Whincup hopes ‘haters’ make themselves heard

Jamie Whincup

Jamie Whincup welcomes the prospect of more flack from Ford fans and ‘haters’ at the Repco Bathurst 1000 despite it being his final event as a full-time driver.

Whincup and Red Bull Ampol Racing in general have been lightning rods for barbs from Repco Supercars Championship fans over the years, with their sustained success and the switch from Ford to Holden in 2010 arguably factors in that dynamic.

However, the seven-time drivers’ champion does not want any let-up as he prepares to hang up the helmet and move into the managing director role at Triple Eight Race Engineering next year.

“I certainly hope the beloved Ford fans and the haters out there are still there,” he said.

“That’s what makes Bathurst, Bathurst, you know? You’ve got both sides.

“No, I’ve just been so impressed with the passion about this place. It’s a crazy place, we love coming here racing, and we need both sides, we need the rivalries, we need the passion, so I don’t want that to stop.”

Despite being the equal-seventh most prolific Bathurst 1000 winner, many rival fans have also taken great delight in Whincup’s various Mount Panorama calamities, self-inflicted or otherwise, over almost a decade now.

After winning the Great Race for a fourth time in 2012, he finished a narrow second to Mark Winterbottom the next year.

That was nothing, however, compared to the crazy 2014 Bathurst 1000 when Whincup ran out of fuel and lost the lead as he began the final sector of the final lap.

A year later, he was pinged for passing the Safety Car after ignoring a team instruction to pit, then in 2016 he was first to the chequered flag but officially 11th as a result of the penalty for the incident which triggered the Garth Tander-Scott McLaughlin wipeout.

An engine drama cruelled Whincup and Paul Dumbrell in 2017, and a wheel literally fell off in 2018.

In 2019, it was a late splash and dash which handed the lead to eventual winner McLaughlin, before Whincup crashed on Lap 33, less than 13 laps after getting into the car, last year.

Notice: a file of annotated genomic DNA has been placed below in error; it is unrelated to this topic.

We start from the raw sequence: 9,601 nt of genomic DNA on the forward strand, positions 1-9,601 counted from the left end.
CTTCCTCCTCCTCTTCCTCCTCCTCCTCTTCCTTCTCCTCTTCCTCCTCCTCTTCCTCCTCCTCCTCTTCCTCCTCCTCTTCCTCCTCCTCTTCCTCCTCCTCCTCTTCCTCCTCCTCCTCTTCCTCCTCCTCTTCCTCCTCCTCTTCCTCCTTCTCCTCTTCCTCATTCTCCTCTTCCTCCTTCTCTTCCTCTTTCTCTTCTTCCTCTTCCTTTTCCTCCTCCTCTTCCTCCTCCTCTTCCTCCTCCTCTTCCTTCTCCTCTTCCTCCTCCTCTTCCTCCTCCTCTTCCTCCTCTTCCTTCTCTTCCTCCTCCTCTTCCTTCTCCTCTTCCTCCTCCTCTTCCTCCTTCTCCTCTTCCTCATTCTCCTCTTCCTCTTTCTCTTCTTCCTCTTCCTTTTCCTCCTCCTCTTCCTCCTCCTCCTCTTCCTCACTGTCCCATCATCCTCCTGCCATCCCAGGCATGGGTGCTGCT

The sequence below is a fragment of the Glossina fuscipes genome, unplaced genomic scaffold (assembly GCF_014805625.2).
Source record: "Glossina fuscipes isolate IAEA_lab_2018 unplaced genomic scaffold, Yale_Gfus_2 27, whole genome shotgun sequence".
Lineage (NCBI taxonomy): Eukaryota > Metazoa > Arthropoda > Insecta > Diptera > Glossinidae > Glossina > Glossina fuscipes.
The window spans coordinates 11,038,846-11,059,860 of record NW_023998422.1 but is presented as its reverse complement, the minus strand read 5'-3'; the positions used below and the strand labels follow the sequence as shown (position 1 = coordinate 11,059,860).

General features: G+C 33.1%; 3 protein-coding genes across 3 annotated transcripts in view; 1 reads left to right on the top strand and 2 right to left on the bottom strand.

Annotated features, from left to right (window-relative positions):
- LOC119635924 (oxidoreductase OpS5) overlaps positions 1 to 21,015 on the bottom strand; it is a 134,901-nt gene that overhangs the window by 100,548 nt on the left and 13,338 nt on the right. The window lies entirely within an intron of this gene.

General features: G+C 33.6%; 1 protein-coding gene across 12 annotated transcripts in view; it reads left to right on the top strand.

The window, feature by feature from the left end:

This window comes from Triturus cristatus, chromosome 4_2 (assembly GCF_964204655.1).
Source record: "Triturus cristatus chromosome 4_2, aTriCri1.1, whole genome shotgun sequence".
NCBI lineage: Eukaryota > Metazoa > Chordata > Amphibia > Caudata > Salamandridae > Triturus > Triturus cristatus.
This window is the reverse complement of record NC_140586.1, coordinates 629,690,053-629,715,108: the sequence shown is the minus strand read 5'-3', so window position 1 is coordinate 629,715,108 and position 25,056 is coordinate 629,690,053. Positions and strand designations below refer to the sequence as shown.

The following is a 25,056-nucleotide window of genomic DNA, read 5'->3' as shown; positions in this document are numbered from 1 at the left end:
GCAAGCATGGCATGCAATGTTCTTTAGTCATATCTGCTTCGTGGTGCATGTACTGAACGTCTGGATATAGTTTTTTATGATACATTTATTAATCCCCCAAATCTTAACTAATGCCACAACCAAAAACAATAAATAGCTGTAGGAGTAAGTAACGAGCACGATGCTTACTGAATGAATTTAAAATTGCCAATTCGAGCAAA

The 38-year-old hopes a fifth triumph in the Bathurst 1000 finally comes nine years after the fourth, although he maintains he was happy enough just to crack the first one in 2006.

“We’ve had a quick car here and I’ve been in contention a lot of the time,” noted Whincup.

“Of course, this is the hardest race to win and it’s the easiest race to lose, and we’ve had little issues here, there, and everywhere over the years, but we’ve also had some days where it’s gone right and I’ve been able to stand on the top step four times.

“I’m not a greedy person – once would have been enough for me – so to have four to my name is a fantastic feeling.

“But of course, I feel like we’ve got as good an opportunity this weekend as ever – I wouldn’t be here if I didn’t think we had a chance – so we’ll do what we can and just try to be there at the end of the six-and-a-half hours.”

Whincup will partner Craig Lowndes, with whom he achieved his first three Bathurst 1000 wins, in the #88 ZB Commodore this weekend.

On-track activity at Mount Panorama starts tomorrow, with the Supercars Championship field’s first practice session on Thursday at 10:00 local time/AEDT.

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